Recently, myocardial fibrosis imaging based on T1-mapping and measurement of ECV has been regarded as a promising tool for detecting and quantifying diffuse myocardial fibrosis (5,6). Nacif et al. (8) reported on the usefulness of myocardial ECV measurements using bolus injection contrast-enhanced CT and found that the cardiac CT and MR ECVs were higher in patients with heart failure than in healthy control subjects. Additionally, the results indicated a good correlation between cardiac CT ECV and MR ECV values (8).
In a separate study, Bandula et al. (7) developed and validated an equilibrium contrast-enhanced CT protocol involving continuous infusion after bolus injection. Equilibrium CT ECV was strongly correlated to equilibrium MR ECV, and exhibited a significant correlation with histological fibrosis. Thus, prior studies have demonstrated the possibility of quantifying myocardial fibrosis using cardiac CT. In the current study, we sought to establish the validity of dual-energy CT by CT ECV measurement and compare it with MR ECV for evaluating diffuse fibrosis in doxorubicin-induced cardiotoxicity in a rabbit model.
CT offers several advantages over MR, including coverage of the whole myocardium in a short scanning time, and widespread availability (7). Additionally, CT can be substituted for CMR in case of contraindications (e.g., CMR-unsafe devices and claustrophobia).
However, previous studies used conventional CT with both pre-contrast and post-contrast equilibrium CT (7,8). For the analyses, ROIs in the myocardial septum were selected on the post-contrast image, whereas the corresponding areas on the pre-contrast image were selected by visual estimation. This method led to mis-registration errors because of changes in the pre-contrast and post-contrast CT acquisition location. More importantly, the radiation exposure was doubled.
Consequently, the method used in the current study was changed to dual-energy CT, which uses data acquired at the time of the scan to produce both pre-contrast and post-contrast images. Moreover, dual-energy CT can simultaneously provide data from CT images obtained at 2 different x-ray spectra (10). Difference in material composition was shown because the different photon absorption rates were affected by the data in the 2 spectra (10,16). In this study, the major advantages of dual-energy CT were the lack of mis-registration errors that occurred from pre-contrast and post-contrast scanning with different scanning times and at different positions. An iodine map was simultaneously reconstructed from contrast image data acquired at 100 and 140 kVp. The one scan was sufficient to visualize delayed contrast-enhancement, thus eliminating the requirement for the 2-step process of obtaining pre-contrast and post-contrast scans.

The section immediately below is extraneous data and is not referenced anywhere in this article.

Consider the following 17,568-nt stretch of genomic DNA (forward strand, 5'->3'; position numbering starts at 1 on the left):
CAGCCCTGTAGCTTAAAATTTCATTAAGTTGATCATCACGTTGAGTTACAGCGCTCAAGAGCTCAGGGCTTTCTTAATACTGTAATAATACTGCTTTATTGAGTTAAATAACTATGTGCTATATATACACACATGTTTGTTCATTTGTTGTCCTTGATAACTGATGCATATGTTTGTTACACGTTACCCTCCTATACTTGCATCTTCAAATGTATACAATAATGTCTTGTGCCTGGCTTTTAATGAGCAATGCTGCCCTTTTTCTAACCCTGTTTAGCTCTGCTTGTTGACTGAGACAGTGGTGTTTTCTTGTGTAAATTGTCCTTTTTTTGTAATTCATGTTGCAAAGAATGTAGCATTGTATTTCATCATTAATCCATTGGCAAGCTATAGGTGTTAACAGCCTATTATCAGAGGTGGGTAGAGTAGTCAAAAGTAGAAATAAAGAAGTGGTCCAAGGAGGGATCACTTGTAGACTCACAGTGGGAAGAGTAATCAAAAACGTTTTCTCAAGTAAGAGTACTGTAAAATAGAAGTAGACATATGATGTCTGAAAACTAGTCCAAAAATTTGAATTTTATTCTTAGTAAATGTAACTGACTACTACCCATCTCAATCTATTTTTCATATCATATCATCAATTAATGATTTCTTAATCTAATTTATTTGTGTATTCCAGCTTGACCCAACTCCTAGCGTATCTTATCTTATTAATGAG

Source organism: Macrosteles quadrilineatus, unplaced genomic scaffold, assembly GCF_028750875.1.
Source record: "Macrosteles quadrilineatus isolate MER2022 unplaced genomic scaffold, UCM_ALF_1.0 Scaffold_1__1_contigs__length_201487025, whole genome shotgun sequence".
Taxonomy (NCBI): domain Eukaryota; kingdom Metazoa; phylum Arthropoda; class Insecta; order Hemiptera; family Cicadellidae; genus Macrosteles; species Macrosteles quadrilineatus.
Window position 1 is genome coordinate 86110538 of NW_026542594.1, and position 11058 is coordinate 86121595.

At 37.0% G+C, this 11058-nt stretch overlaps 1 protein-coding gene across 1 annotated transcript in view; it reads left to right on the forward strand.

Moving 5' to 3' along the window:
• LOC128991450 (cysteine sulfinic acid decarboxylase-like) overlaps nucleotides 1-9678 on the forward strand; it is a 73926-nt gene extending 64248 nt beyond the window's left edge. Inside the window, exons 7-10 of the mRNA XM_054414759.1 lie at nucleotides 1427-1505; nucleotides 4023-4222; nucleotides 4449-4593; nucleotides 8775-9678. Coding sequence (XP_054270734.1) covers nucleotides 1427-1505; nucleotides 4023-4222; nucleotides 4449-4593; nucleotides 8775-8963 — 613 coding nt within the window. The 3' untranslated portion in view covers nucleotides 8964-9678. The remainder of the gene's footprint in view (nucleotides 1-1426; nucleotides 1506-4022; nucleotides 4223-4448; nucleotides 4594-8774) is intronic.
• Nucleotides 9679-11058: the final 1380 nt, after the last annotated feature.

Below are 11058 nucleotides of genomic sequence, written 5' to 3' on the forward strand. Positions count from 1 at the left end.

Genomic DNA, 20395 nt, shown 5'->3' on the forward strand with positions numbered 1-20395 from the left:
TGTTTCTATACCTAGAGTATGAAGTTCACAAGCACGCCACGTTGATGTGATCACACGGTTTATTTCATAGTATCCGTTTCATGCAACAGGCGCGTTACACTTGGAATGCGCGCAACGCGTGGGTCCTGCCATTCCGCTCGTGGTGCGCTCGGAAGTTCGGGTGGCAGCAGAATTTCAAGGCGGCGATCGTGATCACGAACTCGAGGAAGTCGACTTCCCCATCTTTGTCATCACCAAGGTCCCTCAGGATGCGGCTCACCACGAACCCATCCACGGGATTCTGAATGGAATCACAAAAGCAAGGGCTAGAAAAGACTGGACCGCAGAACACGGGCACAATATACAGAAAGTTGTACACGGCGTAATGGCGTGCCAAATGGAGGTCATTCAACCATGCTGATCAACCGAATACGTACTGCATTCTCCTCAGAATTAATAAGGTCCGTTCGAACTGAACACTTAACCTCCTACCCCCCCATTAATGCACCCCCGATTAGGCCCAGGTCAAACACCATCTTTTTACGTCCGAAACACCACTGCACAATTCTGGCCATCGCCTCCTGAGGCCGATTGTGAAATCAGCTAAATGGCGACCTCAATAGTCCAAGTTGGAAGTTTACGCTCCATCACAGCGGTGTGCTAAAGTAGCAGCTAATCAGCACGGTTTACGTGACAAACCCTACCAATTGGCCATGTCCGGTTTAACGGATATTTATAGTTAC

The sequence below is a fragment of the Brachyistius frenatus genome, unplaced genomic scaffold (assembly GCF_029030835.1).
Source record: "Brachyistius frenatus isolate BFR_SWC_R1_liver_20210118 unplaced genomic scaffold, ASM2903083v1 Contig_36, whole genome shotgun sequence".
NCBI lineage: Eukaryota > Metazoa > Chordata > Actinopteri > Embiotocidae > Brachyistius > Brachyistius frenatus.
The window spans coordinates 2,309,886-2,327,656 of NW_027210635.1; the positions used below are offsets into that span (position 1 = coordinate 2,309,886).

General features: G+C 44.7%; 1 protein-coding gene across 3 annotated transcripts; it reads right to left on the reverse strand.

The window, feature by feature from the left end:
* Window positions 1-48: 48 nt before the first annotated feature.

This study is the first to assess CT ECV using dual-energy CT. To determine the proper scanning parameters and to find the stabilization point for CT ECV, scans were performed at 3, 5, 7, 9, 11, 13, and 20 min after contrast injection. CMR scans were also performed at those time points for comparison. CT ECV values did not significantly change throughout the scanning in all subjects. The MR ECV in this study was also stabilized at 3 min after contrast injection. The previous studies showed similar result that human ECV stabilized at approximately 5 min after contrast injection (17–19).
Equation 2 was used for calculating ECV values. In the dual-energy CT measurement, the corresponding HU of the ROI on the iodine map represented the degree of enhancement of the measured area. The HU of the ROI on the iodine map was sufficient to measure HU in the myocardium and blood cavity. A software program that measured CT ECV and generated a color-coded iodine map illustrating the distribution of iodine contrast in the myocardium was developed. Furthermore, the software enabled quantification of the myocardial enhancement using the HU reported on the iodine map. Although CMR has been the standard for imaging fibrosis, the potential benefits of CT warrant recognition because CT enables rapid, widely available, and economical imaging.